The author was one of a handful of historic novel writers who were the best at writing stories set in the Napoleonic Wars, covering naval history, His best selling Ramage series sits with the best writers of the genre. He did however write a number of stand-alone books, both fiction and non-fiction. This book was a landmark publication that traced the development of the gun from its earliest days to the mid 20th Century. Long out of print, it requires diligence to search out a copy and the price may be high. Some years ago, a copy was sold at auction for the equivalent of £1000. This is a book that any gun enthusiast would value and well-worth the effort of searching for a copy.
AUTHOR: Dudley Pope
PUBLISHER: Spring Books
BINDING: hard back
PRICE: Original cover price £6 6s (pre-decimal pounds and shillings)
GENRE: Non Fiction
SUBJECT: Gunne, canone, gunne powder, Han, Mongol, Friar Roger Bacon, gunsmiths, blacksmith, bronze casting, Medieval warfare, Edward III, battleships, cruisers, tanks, AFVs, aircraft guns, smashers, Carronades, pistols, rifles, muskets, muzzle-loaders, cartridges, self-loading, automatic, machine guns, sub machine guns, anti-tank guns
DESCRIPTION: The author was one of a handful of historic novel writers who were the best at writing stories set in the Napoleonic Wars, covering naval history, His best selling Ramage series sits with the best writers of the genre. He did however write a number of stand-alone books, both fiction and non-fiction. This book was a landmark publication that traced the development of the gun from its earliest days to the mid 20th Century. Long out of print, it requires diligence to search out a copy and the price may be high. Some years ago, a copy was sold at auction for the equivalent of £1000. This is a book that any gun enthusiast would value and well-worth the effort of searching for a copy.
Pope has written the text in a straight forward manner that makes it easy to follow without any prior knowledge of the subject. The work is lavishly illustrated and includes many fine drawings by Max Millar. When the book was published, in 1965, there were relatively few large format books being produced and full colour illustration was largely avoided, or confined to a small photo plate section. In this book, monochrome and full colour are used as appropriate to the subject and availability of sources and illustrations are reproduced through the body of the book.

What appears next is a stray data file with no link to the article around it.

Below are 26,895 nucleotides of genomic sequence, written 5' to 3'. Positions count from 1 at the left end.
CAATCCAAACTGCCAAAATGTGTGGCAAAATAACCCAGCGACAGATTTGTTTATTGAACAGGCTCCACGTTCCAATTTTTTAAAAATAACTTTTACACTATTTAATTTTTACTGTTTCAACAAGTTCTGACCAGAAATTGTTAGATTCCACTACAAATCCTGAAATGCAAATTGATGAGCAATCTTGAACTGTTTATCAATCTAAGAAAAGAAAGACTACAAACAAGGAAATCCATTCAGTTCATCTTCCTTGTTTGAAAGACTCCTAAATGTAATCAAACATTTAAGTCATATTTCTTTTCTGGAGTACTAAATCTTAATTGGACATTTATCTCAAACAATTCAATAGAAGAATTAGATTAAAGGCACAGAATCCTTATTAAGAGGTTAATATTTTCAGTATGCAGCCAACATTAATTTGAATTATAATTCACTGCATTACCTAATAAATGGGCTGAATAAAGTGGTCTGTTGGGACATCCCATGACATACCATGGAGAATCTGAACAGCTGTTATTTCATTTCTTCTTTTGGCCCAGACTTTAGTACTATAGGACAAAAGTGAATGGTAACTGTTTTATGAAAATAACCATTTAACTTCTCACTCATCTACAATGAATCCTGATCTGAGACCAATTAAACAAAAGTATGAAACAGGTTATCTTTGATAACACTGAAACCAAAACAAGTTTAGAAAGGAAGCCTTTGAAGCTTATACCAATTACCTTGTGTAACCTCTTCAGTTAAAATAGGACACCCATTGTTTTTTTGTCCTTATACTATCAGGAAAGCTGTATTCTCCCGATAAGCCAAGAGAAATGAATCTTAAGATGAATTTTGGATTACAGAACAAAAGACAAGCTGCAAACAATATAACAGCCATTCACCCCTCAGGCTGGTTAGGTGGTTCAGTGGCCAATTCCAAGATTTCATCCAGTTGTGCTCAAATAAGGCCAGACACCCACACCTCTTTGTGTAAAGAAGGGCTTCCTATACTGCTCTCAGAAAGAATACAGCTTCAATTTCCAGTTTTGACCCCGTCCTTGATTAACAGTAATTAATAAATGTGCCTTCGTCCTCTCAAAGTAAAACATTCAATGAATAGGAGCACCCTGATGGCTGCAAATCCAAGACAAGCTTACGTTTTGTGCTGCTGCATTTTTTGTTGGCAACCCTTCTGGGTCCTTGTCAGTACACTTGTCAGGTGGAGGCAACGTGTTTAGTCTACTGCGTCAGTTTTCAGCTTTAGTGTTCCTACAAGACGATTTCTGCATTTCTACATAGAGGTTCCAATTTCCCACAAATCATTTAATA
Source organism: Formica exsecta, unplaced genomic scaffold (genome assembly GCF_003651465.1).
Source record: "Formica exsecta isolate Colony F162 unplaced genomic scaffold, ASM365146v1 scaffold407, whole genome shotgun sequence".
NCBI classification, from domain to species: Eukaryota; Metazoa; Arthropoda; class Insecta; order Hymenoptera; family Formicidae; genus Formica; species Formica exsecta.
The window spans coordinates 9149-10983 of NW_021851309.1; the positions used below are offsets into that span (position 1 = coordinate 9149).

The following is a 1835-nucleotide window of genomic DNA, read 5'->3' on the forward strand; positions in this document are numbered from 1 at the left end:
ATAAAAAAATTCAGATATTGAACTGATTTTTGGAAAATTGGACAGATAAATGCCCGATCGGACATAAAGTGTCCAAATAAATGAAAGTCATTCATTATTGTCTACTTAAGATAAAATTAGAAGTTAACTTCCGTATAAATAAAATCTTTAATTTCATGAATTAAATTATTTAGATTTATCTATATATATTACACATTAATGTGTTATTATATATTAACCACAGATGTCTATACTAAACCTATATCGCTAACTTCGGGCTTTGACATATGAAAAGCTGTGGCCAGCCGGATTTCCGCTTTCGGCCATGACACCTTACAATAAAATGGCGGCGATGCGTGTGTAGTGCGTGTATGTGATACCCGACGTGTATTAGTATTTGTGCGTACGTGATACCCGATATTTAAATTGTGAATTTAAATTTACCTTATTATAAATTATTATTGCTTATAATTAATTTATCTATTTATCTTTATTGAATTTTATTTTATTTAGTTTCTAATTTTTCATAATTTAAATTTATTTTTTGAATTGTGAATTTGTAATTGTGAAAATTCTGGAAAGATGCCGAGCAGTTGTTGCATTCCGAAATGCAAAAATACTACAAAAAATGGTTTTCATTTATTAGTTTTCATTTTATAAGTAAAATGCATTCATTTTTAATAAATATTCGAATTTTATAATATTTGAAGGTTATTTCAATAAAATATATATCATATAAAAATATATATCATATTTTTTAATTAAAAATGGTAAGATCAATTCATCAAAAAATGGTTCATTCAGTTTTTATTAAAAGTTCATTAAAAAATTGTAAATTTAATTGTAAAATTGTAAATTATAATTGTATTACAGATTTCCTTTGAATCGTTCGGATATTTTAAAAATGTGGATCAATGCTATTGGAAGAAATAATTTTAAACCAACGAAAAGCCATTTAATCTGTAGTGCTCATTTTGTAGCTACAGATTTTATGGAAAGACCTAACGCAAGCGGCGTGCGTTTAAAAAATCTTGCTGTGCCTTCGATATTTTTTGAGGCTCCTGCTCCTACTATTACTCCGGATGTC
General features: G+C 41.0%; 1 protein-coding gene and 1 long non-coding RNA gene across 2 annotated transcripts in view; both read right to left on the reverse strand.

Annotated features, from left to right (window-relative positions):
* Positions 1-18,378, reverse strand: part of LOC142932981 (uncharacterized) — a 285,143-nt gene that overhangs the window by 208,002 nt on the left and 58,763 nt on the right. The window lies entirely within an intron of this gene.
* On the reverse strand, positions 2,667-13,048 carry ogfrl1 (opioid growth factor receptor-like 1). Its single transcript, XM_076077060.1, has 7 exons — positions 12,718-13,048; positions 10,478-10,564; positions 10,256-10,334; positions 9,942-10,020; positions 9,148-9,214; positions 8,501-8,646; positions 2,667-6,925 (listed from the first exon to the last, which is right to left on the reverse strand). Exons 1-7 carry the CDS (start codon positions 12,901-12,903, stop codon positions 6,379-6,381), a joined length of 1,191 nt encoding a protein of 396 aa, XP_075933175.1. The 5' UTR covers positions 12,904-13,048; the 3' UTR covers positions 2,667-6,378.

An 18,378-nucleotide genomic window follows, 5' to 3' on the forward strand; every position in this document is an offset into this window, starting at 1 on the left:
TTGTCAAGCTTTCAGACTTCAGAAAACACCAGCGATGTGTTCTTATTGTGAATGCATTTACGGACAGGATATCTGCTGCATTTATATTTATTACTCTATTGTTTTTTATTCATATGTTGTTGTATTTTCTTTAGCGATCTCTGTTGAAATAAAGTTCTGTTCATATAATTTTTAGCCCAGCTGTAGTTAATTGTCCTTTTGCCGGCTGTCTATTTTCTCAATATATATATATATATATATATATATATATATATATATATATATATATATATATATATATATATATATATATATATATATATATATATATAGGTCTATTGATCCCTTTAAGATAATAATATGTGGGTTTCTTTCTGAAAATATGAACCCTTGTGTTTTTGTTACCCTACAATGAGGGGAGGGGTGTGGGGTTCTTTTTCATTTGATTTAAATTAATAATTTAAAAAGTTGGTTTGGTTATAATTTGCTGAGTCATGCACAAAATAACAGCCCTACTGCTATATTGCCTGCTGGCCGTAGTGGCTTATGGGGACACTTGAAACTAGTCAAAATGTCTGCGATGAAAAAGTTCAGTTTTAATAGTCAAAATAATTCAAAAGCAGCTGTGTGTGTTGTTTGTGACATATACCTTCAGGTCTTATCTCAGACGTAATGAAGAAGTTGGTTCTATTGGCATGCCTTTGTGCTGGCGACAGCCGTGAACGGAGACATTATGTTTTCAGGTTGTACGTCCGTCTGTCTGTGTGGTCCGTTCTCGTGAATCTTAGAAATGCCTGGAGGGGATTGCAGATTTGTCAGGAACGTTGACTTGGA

The author has not missed any stage in the development of guns and their ammunition. From a technical point of view this is probably the most comprehensive work ever produced. All of the early hybrid infantry weapons are included in the opening chapters and also every size of gun. In the early days guns of any size were very expensive and one weapon could equal the cost of a company of archers. When Edward III routed Scottish invaders with an artillery bombardment at night, it was the first time that any gun had commanded a battlefield. Smaller personal firearms were very rare and although even early firearms could penetrate armour, the accuracy left much to be desired and the consistency of gunpowder was very variable, with damp conditions proving a major risk. Where guns came into their own was in direct fire at fortifications and this rapidly made castles obsolete. City walls fared no better and the gun brought armies out onto a battlefield away from civilians.
The main difficulty in using heavy siege canon was the weight of the gun and the need to produce and deliver large quantities of powder and ball over notoriously bad roads and in poor weather conditions. As a result, canon were often delivered by boat if at all possible and larger siege guns were manufactured in several parts that were assembled within range of the target. The success ashore also encouraged the development of guns for use aboard ship. The difficulties of mounting and firing guns on deck led to the early use of breech loading guns that were mounted on sledges. Some canon were mounted on land carriages but, eventually naval muzzle loaders were the common type, mounted on four wheel carriages.
The exact history of the gun is shrouded in the mist of history. Friar Bacon left documentary proof that he knew of gun powder but not of the gun itself. When the first guns were produced it was at several points in Europe at around the same time, so the probability is that several traders brought back knowledge of gun powder from China where it was used mainly for entertainment as fireworks and occasionally as bombs delivered to besieged towns and fortifications by catapult or trebuchet. Several individuals then independently developed guns that were broadly similar. Trial and error then led to bronze guns as the quality weapons and iron guns at a lower price but with a generally shorter life and more limited in weight of projectile. Smaller balls were cast in lead but most early canon used stone balls until later when iron canon balls became common.
In the long history of development, it was not until the mid-19th Century that repeating weapons and breech loading guns started to become common. All of this is covered in the book and there is coverage of modern turret- mounted guns as fitted to the last of the battleships and cruisers, together with description of the fire control systems and delivery of ammunition from the magazines.
This is a book in its own class and there will probably never a similar book published. There may be a number of books produced that cover parts of the story and take the developments on from 1965. It is a shame because it requires an understanding of the development of the gun to understand the key stages of the history since the 14th Century.